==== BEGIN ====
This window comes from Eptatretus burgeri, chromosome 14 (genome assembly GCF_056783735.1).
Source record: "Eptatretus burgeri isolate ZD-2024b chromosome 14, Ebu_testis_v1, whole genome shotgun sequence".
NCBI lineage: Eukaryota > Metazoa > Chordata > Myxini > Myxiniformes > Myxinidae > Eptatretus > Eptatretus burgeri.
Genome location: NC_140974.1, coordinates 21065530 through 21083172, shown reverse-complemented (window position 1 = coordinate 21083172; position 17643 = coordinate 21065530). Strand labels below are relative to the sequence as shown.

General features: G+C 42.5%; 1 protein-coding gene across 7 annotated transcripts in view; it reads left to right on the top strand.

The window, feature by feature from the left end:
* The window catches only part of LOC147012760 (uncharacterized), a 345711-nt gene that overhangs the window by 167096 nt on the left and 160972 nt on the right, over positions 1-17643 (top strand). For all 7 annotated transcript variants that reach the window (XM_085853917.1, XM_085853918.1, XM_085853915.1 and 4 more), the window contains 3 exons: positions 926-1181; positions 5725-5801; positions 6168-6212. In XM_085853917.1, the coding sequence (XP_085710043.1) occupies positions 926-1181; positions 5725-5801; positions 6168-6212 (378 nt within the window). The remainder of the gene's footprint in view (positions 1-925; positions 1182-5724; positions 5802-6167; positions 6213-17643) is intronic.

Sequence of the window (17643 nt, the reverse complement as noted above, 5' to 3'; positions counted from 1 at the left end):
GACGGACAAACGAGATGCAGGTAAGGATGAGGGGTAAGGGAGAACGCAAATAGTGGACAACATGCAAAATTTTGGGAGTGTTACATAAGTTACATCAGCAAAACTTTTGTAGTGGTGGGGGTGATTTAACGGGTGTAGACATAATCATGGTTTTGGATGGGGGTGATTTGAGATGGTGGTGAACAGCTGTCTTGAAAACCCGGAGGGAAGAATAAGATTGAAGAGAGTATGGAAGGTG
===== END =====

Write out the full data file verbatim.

This window comes from Eptatretus burgeri, chromosome 14 (genome assembly GCF_056783735.1).
Source record: "Eptatretus burgeri isolate ZD-2024b chromosome 14, Ebu_testis_v1, whole genome shotgun sequence".
NCBI lineage: Eukaryota > Metazoa > Chordata > Myxini > Myxiniformes > Myxinidae > Eptatretus > Eptatretus burgeri.
Genome location: NC_140974.1, coordinates 21065530 through 21083172, shown reverse-complemented (window position 1 = coordinate 21083172; position 17643 = coordinate 21065530). Strand labels below are relative to the sequence as shown.

General features: G+C 42.5%; 1 protein-coding gene across 7 annotated transcripts in view; it reads left to right on the top strand.

The window, feature by feature from the left end:
* The window catches only part of LOC147012760 (uncharacterized), a 345711-nt gene that overhangs the window by 167096 nt on the left and 160972 nt on the right, over positions 1-17643 (top strand). For all 7 annotated transcript variants that reach the window (XM_085853917.1, XM_085853918.1, XM_085853915.1 and 4 more), the window contains 3 exons: positions 926-1181; positions 5725-5801; positions 6168-6212. In XM_085853917.1, the coding sequence (XP_085710043.1) occupies positions 926-1181; positions 5725-5801; positions 6168-6212 (378 nt within the window). The remainder of the gene's footprint in view (positions 1-925; positions 1182-5724; positions 5802-6167; positions 6213-17643) is intronic.

Sequence of the window (17643 nt, the reverse complement as noted above, 5' to 3'; positions counted from 1 at the left end):
GACGGACAAACGAGATGCAGGTAAGGATGAGGGGTAAGGGAGAACGCAAATAGTGGACAACATGCAAAATTTTGGGAGTGTTACATAAGTTACATCAGCAAAACTTTTGTAGTGGTGGGGGTGATTTAACGGGTGTAGACATAATCATGGTTTTGGATGGGGGTGATTTGAGATGGTGGTGAACAGCTGTCTTGAAAACCCGGAGGGAAGAATAAGATTGAAGAGAGTATGGAAGGTG